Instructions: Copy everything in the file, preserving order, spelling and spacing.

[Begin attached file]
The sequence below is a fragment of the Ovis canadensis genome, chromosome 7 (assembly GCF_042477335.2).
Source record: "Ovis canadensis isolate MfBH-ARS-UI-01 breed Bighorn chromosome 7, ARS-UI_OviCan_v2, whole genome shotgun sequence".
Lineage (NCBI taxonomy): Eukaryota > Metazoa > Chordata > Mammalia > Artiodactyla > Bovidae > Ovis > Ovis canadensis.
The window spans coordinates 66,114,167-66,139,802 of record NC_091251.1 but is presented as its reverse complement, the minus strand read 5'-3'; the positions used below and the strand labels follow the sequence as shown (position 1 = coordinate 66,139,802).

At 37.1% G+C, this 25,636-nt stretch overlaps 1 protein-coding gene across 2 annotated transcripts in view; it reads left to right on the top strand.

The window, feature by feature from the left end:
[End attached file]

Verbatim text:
The sequence below is a fragment of the Ovis canadensis genome, chromosome 7 (assembly GCF_042477335.2).
Source record: "Ovis canadensis isolate MfBH-ARS-UI-01 breed Bighorn chromosome 7, ARS-UI_OviCan_v2, whole genome shotgun sequence".
Lineage (NCBI taxonomy): Eukaryota > Metazoa > Chordata > Mammalia > Artiodactyla > Bovidae > Ovis > Ovis canadensis.
The window spans coordinates 66,114,167-66,139,802 of record NC_091251.1 but is presented as its reverse complement, the minus strand read 5'-3'; the positions used below and the strand labels follow the sequence as shown (position 1 = coordinate 66,139,802).

At 37.1% G+C, this 25,636-nt stretch overlaps 1 protein-coding gene across 2 annotated transcripts in view; it reads left to right on the top strand.

The window, feature by feature from the left end: